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Traditional Singalong Songs for Toddlers

Updated on August 12, 2012

Traditional songs are perfect as the basis for interacting with a toddler. As well as being great fun, you can teach a child the actions that go along with the song. This is great for their co-ordination and helps to build confidence in using movement to express ideas. Many traditional songs are repetitive and this will make it easier for a toddler to learn the words. Singing songs with a toddler will help to develop their language skills and build their vocabulary from an early age. It will also give them confidence in using their vocal skills and when they are with other children of their age, they will be able to participate in group singing. Best of all, perhaps, is that you don't need to possess the voice of an angel to sing these songs and even the most tone deaf adult (like myself) can enjoy singing with their children.

Here are six of my favourites, and some suggestions for other songs to enjoy with very young children.


If You're Happy And You Know It

This is a great song because you need to match actions and words. Start off with the basic song:

If you're happy and you know it, clap your hands

If you're happy and you know it, clap your hands

If you're happy and you know it,

And you really want to show it

If you're happy and you know it, clap your hands.

From here, you can pick new actions for each verse e.g. 'If you're happy and you know it, nod your head'. You can encourage your toddler to pick out the actions for each verse. The repetitive nature of this song means that children should be able to pick it up very quickly. As the child becomes more confident with what's being asked of them when they sing this song, you can build up the number of actions so that they end up singing something along the lines of 'If you're happy and you know it, clap your hands, nod your head, stamp your feet, shout hooray' etc. It's great fun matching the actions and the words.


Old MacDonald

With this song, you can take the lead to begin with but then get your toddler involved in deciding which types of animal Old MacDonald has on his farm and what noises they make. You can even make the animals and noises cumulative, so that the noises from the earlier verses are added to those which come later. This will help with development of memory skills.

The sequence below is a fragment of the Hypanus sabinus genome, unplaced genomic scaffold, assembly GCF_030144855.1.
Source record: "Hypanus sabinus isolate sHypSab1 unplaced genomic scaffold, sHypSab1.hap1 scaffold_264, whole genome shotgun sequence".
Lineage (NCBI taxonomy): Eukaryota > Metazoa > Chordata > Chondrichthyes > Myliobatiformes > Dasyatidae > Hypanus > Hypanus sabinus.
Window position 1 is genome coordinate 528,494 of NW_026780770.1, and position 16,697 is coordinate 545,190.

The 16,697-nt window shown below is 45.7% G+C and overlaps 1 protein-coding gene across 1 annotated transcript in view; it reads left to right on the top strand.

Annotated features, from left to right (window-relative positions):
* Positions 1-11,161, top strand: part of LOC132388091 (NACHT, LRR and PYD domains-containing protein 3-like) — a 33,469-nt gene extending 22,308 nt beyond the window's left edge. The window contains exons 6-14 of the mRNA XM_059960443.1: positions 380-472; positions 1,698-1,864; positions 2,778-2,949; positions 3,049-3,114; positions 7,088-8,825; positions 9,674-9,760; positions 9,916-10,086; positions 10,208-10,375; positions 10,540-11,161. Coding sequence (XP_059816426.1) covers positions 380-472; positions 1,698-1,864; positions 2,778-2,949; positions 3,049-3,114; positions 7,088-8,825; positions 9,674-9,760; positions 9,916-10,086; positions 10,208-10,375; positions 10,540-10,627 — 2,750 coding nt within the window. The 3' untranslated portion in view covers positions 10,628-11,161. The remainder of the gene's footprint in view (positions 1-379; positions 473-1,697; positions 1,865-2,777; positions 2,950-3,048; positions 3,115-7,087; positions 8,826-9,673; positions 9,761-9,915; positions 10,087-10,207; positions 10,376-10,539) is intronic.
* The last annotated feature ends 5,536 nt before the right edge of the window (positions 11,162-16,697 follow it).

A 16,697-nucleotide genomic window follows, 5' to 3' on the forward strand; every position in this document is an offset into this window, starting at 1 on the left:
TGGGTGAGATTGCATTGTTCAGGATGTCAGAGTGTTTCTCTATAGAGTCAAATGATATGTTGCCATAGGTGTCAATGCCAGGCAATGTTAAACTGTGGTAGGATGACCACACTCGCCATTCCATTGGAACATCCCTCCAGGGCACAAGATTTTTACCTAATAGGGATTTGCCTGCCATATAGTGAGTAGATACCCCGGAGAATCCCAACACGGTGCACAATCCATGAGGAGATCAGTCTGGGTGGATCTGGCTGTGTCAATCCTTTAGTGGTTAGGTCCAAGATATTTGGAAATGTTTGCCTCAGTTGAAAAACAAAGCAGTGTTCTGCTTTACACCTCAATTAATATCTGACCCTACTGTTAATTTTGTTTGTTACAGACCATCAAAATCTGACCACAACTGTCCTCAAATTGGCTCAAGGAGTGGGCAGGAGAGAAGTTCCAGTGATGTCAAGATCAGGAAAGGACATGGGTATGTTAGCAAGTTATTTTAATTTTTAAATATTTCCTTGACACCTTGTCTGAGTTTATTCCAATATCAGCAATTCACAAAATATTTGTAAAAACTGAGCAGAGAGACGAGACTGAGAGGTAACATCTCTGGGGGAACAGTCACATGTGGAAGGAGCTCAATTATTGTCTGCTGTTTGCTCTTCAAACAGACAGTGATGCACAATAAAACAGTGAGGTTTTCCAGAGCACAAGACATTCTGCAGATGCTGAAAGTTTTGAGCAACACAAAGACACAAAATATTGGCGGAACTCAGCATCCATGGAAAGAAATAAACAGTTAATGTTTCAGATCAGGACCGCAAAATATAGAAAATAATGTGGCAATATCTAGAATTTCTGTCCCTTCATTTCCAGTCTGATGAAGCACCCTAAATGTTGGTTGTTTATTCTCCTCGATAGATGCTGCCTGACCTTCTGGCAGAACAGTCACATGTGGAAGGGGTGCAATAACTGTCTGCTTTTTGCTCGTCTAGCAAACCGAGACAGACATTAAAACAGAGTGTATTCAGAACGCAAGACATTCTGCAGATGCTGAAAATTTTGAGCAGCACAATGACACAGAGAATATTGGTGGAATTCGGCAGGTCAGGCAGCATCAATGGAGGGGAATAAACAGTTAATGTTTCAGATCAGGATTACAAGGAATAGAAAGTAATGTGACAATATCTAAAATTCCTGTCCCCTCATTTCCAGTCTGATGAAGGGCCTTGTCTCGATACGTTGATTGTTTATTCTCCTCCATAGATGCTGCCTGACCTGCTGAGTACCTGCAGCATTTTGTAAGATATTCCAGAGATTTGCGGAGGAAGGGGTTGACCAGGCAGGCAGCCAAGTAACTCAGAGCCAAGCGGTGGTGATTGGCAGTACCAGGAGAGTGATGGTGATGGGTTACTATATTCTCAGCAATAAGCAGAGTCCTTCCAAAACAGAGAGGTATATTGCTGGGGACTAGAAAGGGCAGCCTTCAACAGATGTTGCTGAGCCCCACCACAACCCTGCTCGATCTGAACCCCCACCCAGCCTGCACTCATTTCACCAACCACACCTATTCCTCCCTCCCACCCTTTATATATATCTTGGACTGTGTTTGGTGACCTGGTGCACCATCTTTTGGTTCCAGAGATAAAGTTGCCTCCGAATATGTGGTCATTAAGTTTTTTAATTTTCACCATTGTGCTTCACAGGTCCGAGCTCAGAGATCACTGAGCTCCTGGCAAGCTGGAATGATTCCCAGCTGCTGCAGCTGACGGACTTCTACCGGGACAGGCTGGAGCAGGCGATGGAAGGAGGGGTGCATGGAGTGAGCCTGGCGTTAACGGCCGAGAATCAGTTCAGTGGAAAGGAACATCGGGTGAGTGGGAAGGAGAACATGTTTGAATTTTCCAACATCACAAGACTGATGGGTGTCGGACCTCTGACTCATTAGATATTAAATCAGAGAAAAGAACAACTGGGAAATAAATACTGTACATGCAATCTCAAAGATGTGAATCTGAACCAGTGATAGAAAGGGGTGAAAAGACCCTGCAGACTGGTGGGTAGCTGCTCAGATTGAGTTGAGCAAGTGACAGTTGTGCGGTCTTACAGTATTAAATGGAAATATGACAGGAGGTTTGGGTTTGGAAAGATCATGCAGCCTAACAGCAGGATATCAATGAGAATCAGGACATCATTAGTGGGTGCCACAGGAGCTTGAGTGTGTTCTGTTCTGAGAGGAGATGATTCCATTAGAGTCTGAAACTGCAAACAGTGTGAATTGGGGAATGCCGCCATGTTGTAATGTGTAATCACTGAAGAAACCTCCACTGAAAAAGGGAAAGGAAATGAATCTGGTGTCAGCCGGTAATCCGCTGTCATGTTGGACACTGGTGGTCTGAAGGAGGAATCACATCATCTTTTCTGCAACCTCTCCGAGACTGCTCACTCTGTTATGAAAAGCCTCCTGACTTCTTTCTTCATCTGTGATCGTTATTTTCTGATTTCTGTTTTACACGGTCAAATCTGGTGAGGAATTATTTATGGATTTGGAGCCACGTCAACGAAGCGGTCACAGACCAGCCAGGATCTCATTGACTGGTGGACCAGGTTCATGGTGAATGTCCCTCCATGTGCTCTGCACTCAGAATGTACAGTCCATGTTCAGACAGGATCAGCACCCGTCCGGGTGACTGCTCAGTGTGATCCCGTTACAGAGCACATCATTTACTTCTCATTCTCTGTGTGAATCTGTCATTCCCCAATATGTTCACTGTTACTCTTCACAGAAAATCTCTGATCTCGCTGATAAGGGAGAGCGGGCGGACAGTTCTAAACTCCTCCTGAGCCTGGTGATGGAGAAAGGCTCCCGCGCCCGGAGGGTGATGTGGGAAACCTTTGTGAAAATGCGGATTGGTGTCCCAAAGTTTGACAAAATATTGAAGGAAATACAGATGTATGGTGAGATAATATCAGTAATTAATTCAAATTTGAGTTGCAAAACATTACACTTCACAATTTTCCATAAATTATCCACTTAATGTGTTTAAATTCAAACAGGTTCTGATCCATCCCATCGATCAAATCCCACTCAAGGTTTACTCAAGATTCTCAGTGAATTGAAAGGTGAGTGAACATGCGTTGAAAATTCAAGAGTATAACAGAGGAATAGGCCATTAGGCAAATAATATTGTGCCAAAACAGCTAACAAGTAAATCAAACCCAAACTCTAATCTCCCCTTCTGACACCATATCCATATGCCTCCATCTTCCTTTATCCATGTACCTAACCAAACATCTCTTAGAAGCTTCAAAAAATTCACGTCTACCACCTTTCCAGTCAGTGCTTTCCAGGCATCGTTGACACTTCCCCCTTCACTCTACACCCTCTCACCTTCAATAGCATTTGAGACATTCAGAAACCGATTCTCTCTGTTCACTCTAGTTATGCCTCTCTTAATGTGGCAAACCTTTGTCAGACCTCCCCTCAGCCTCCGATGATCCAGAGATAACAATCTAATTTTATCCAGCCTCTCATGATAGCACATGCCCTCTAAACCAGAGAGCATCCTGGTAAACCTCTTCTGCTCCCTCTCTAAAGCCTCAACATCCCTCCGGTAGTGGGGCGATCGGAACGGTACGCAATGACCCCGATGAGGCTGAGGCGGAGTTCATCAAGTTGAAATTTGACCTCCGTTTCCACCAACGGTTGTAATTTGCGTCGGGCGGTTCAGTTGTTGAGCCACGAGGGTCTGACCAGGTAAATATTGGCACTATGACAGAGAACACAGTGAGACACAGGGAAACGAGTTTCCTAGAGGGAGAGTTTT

The song was written in the US around 1917 and the version generally sung today is:

Old MacDonald had a farm, EE-I-EE-I-O

And on that farm, he had a cow, EE-I-EE-I-O

With a moo moo here and a moo moo there

Here a moo, there a moo, everywhere a moo moo

Old MacDonald had a farm, EE-I-EE-I-O

Here, again the repetitive nature with the same lyrics topping and tailing each verse, will assist your child. A different animal should feature in each verse and it is a good way to teach your child about the types of animals which are commonly found on the farm. if they choose an animal e.g. a tiger, which does not belong in the farmyard, you can use the opportunity to teach them that tigers can be found in zoos (or indeed in India)


The Wheels On The Bus

Another great song for kids where they can match actions to the words they are singing. You can encourage them to get involved with deciding who might be on the bus and the type of things they might be doing. A good starting point would be the traditional lyrics:

The wheels on the bus go round and round

Round and round

Round and round

The wheels on the bus go round and round

All day long

You cave fun doing all sorts of actions, such as the wipers going 'swish, swish, swish', the people going up and down and the horn going 'beep beep beep.'

Five Little Ducks

Five little ducks went swimming one day

Over the hill and far away

Mother duck said

'Quack, quack, quack, quack'

But only four little ducks came back

Four little ducks went swimming one day

Over the hill and far away

Mother duck said

'Quack, quack, quack, quack'

But only three little ducks came back

With each verse, fewer ducks come back, until one day none come back. The final verse is:

Sad mother duck

Went swimming one day

Over the hill and far away

The sad mother duck said

'Quack, quack, quack, quack'

And all of the five little ducks came back.

At first you will need to take the lead with counting down from five to none, but eventually, your child will be able to count backwards for themselves. As your toddler gains confidence with numbers, you can increase the initial number of ducks to six, seven, eight, nine and ten. Anything beyond that and the song may well drive you round the bend!


Sing A Song Of Sixpence

This is a traditional nursery rhyme believed to have its origins in 18th century England. It's another song where actions can be matched to the words.

Sing a song of sixpence

A pocketful of rye

Four and twenty blackbirds

Baked in a pie

When the pie was opened

The birds began to sing

Now wasn't that a dainty dish

To set before the king?

The king was in the counting house

Counting out his money

The queen was in the parlour

Eating bread and honey

The maid was in the garden

Hanging out the clothes

When down came a blackbird

And pecked off her nose!

More Great Songs For Toddlers

There are literally dozens more great traditional songs to teach your toddlers. You can even start to familiarise them with a different language using song. When I was little, my mother taught me two popular French songs - 'Frere Jacques' and 'Alouette' and I taught them to my children.

For a fantastic traditional songs resource, take a look at:


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  • Mmargie1966 profile image

    Mmargie1966 5 years ago from Gainesville, GA

    What memories you have brought back! This is a super hub! I voted up, funny, awesome, and share it too!